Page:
If you have other bunnies, you might consider locating your aggressive bunny’s xpen in the same room as the other. Not near enough to get nipped through the bars, of course, but somewhere in the room so s/he can see and smell that there are others of his kind nearby. This definitely seems to have a cheering effect on some rabbits. Similarly, giving your aggressive bunny some hand-me-down toys from another bunny can provide interest for the new arrival.  


Give him space

Don’t forcibly remove him from his cage or xpen (the one place he thinks is his own). Open the xpen or cage door and let him wander out on his own – then set about cleaning his habitat.

If possible, sit in the pen for awhile and just hang out and read or watch TV and ignore the rabbit. Later place some greens in the pen and continue to ignore the bunny. Let the bunny get used to your presence.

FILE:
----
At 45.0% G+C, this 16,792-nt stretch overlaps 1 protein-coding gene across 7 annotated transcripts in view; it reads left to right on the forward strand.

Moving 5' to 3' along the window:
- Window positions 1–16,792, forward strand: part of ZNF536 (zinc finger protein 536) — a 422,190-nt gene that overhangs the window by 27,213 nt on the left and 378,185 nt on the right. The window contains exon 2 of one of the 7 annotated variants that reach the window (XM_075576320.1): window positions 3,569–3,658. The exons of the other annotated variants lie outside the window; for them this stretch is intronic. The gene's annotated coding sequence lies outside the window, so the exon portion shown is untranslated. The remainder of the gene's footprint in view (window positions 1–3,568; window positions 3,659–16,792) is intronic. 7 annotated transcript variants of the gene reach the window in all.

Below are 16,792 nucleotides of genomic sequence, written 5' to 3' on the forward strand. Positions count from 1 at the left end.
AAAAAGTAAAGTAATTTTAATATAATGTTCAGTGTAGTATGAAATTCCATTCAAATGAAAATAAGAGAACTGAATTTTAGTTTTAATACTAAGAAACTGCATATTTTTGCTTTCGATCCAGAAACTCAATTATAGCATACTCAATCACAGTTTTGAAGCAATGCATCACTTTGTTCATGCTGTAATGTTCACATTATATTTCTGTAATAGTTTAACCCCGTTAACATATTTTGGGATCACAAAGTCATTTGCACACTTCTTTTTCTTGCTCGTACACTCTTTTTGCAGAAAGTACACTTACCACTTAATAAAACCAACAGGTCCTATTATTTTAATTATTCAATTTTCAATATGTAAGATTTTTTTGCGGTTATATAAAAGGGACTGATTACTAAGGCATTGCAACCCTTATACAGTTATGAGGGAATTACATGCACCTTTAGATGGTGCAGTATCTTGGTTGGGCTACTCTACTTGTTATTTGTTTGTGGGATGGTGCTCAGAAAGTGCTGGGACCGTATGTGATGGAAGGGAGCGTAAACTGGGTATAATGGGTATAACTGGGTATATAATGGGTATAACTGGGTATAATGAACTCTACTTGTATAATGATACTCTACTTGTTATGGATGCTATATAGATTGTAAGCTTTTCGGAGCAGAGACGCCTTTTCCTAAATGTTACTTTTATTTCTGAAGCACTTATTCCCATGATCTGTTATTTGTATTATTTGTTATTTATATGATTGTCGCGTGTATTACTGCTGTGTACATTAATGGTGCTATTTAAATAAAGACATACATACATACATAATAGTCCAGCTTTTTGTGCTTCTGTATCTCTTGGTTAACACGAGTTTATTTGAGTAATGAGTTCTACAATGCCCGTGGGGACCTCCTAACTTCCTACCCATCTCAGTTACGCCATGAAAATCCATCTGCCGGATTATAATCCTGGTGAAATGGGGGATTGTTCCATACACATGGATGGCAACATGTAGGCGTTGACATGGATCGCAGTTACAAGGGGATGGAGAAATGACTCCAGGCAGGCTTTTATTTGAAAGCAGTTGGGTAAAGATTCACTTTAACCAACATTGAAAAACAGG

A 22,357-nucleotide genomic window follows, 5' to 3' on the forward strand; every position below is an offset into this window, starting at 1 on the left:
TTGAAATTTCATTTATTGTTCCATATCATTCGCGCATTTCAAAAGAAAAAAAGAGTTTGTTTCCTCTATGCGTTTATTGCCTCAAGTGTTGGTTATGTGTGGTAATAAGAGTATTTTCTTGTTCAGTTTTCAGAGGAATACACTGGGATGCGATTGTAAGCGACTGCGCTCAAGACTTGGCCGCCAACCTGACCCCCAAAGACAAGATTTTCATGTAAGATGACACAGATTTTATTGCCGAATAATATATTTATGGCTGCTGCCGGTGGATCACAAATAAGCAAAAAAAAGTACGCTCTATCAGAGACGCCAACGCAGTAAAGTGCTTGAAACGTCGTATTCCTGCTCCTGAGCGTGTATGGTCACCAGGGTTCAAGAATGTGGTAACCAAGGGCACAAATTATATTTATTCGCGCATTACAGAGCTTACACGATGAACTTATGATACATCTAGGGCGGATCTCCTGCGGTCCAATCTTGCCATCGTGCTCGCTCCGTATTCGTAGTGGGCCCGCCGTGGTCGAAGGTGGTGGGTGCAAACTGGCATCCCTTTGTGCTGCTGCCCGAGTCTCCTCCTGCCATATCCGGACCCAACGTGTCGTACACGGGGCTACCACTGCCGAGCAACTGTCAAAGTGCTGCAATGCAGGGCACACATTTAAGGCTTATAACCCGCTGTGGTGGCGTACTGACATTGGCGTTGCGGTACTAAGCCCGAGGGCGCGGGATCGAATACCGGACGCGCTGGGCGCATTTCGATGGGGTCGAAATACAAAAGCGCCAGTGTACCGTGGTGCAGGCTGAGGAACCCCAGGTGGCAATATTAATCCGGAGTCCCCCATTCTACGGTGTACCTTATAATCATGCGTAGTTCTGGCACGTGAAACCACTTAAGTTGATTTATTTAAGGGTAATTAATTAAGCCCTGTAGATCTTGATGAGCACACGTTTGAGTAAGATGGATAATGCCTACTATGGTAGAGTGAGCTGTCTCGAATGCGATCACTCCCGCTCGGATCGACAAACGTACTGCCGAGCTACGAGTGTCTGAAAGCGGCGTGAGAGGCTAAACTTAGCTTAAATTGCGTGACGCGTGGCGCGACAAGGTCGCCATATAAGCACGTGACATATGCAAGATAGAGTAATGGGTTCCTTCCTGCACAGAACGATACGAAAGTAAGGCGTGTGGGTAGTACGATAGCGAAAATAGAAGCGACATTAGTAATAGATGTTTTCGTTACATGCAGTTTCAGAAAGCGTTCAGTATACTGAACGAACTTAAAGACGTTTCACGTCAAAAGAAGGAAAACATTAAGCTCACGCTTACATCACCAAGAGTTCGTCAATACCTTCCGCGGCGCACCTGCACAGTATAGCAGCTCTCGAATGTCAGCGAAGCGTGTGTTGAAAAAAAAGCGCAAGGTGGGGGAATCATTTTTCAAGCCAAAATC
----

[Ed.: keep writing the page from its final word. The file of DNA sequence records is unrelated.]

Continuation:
You’re dying to pet him, aren’t you?

Don’t go sticking your hand inside his xpen or cage and trying to pet him – first attempts at petting are better done when bunny is outside of ‘his’ territory. Also, do not put your hand in front of his face. Rabbits are very far-sighted, and the sight of your hand suddenly appearing in front of their face will be very startling and probably provoke a reflexive lunge at your hand. Instead, wait until bunny is outside his xpen, wear those leather gloves, and try to gently touch bunny on the top of the head, gently stroking the top of his head (avoid his face) and talking softly. Do this for (seriously) a few seconds, working your way up to longer bunny-petting intervals. Offering a little treat afterwards couldn’t hurt.